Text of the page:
Grout lines getting larger? [Archive] - Ceramic Tile Advice Forums - John Bridge Ceramic Tile


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Flooring newbie
07-25-2011, 09:45 AM
Hello, everyone. I'm installing a marble floor in my dining room right now, and everything seems to be going pretty well, except the grout lines are getting larger and larger. I started at the top with 1/16 inch gaps, but as I laid more tiles, the vertical grout lines in the middle have slowly expanded so that they are now 1/8th to 1/4th of an inch. I tried correcting them as I went, but I couldn't get rid of them without causing gaps elsewhere.

This is not a problem at the sides; the gaps there remain 1/16th. It's just a problem for the 4 or 5 vertical grout lines in the middle. Do any of you guys know how I can correct this as I lay the final 2 and a half rows of tiles? I'm worried that at the rate the gap is expanding, there'll be giant grout lines in the entrance.

Also, I'm not sure what color grout will hide the uneven lines the best. I'm going to use black in between the black tiles, but what color would be the least noticeable in between the pinkish tiles?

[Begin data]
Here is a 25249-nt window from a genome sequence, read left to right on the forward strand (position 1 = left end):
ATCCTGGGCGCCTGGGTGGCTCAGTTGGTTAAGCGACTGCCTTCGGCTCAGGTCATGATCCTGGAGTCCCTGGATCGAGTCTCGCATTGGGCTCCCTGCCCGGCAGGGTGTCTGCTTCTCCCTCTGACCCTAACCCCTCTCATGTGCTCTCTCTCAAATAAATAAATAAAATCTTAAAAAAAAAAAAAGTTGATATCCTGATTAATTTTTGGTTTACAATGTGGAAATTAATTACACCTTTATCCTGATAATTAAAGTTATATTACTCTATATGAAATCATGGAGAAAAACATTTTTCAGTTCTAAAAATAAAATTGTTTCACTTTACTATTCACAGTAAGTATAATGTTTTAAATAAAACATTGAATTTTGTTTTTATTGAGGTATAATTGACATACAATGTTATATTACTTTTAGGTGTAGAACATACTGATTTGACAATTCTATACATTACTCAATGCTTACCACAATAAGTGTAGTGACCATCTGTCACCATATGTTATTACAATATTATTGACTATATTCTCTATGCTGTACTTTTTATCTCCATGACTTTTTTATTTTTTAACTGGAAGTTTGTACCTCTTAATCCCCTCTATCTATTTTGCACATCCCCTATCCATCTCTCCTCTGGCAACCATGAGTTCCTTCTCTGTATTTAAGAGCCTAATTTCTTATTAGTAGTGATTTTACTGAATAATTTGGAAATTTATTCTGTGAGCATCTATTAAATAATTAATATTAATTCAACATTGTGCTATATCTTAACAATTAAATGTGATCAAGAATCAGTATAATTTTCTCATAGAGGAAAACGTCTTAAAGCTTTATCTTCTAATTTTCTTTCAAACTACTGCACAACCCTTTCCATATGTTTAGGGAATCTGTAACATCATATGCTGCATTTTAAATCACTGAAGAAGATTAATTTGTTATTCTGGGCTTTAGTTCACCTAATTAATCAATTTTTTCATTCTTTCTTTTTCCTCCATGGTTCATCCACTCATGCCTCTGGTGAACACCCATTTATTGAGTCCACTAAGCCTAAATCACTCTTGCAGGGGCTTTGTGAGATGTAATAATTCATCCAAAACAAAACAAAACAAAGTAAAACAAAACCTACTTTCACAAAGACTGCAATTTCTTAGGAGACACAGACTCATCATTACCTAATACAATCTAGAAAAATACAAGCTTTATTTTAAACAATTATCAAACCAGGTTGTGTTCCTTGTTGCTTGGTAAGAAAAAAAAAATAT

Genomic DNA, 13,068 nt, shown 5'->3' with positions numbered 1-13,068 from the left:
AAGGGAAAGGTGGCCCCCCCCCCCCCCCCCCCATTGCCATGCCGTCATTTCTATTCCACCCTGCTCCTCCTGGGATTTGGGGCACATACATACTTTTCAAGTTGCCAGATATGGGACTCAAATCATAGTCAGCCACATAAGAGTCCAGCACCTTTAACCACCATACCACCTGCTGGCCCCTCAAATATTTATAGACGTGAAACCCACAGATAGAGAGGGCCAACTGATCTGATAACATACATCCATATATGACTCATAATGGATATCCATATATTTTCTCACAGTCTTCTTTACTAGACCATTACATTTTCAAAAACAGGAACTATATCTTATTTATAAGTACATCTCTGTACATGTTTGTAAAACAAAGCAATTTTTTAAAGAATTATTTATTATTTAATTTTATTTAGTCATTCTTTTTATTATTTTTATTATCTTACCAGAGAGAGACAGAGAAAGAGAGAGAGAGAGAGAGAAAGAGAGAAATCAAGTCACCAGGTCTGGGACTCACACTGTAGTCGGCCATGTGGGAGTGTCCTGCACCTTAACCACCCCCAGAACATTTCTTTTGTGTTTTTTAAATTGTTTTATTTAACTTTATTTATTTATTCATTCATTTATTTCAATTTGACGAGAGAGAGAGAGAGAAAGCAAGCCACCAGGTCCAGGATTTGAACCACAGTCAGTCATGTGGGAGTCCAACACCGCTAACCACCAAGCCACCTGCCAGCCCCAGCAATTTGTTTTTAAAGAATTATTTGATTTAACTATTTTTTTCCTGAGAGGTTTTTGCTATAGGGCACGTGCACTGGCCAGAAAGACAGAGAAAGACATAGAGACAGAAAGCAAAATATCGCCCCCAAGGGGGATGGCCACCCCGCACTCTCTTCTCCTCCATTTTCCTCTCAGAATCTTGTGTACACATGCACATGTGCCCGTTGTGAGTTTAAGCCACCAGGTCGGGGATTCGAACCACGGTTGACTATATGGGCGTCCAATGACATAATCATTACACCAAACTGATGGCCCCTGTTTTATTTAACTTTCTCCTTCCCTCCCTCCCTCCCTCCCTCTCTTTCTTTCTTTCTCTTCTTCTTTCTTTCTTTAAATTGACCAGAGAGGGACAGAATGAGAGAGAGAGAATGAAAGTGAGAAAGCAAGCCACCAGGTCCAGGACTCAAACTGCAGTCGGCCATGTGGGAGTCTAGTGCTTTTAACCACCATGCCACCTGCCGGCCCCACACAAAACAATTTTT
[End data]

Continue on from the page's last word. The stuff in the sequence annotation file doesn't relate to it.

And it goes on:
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Houston Remodeler
07-25-2011, 09:52 AM
Gridding the floor first before tiling would have helped. Let's get some more info first,

Is the room square? Most are not.

Are the tiles all the same size? Measure ten to find out.

The other thing that would cause this would be a huge hump in the substrate

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Flooring newbie
07-25-2011, 10:12 AM
The room seemed square... didn't bother it measuring before hand though.

The pink tiles are also all pretty even. The black tiles are about a tiny bit (less than a millimeter) smaller than the pink tiles, but that should be really noticeable or affect much.

I've started laying the marble out for the next few rows, and I don't think I can fix the problem anymore. No matter how I arrange the tiles, there are gaps. Good thing there's not many rows left.

07-25-2011, 05:28 PM
The likelyhood is that the room is not square, and the floor may not be flat either. A grout that matches the tile well will hide the grout lines fairly well. Hassle is, if it exceeds 1/8", then you're in a pickle. You definately do NOT want to use sanded grout on marble (it will scratch it), and unsanded's upper limit is 1/8" or it will have shrinkage cracks. If they exceed 1/8", then you may want to consider an epoxy grout - their 'sand' isn't as harsh as the real stuff.

The other unknown is if the subfloor is even adequate for a stone tile.